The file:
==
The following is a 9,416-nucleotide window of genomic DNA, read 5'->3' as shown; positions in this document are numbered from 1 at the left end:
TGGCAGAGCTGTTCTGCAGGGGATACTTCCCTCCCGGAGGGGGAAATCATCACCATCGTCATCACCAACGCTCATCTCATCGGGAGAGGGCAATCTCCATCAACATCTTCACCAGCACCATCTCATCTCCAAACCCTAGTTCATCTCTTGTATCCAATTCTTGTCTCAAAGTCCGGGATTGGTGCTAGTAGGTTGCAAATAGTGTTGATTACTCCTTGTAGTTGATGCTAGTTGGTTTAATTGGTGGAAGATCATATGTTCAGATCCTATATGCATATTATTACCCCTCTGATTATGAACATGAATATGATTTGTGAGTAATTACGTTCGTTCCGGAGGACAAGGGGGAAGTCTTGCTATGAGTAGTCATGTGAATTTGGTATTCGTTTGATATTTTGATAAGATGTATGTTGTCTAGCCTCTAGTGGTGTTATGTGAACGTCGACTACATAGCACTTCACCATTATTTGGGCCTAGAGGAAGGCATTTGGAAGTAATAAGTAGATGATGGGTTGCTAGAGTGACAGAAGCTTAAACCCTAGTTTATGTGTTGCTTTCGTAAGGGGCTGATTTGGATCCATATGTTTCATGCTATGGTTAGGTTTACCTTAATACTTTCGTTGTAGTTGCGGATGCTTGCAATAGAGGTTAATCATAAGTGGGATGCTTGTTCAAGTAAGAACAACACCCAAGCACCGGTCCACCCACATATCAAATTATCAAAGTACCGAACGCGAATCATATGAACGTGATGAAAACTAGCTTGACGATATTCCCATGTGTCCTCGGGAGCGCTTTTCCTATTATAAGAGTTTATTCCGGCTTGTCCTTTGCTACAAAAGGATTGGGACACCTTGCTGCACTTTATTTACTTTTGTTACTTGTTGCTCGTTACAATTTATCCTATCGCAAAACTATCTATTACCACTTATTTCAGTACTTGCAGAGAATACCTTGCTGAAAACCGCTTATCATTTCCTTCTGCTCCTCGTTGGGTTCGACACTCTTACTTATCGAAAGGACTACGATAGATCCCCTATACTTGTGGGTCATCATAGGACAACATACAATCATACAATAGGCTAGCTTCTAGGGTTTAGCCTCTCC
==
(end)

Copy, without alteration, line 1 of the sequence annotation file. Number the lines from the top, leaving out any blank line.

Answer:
The following is a 9,416-nucleotide window of genomic DNA, read 5'->3' as shown; positions in this document are numbered from 1 at the left end: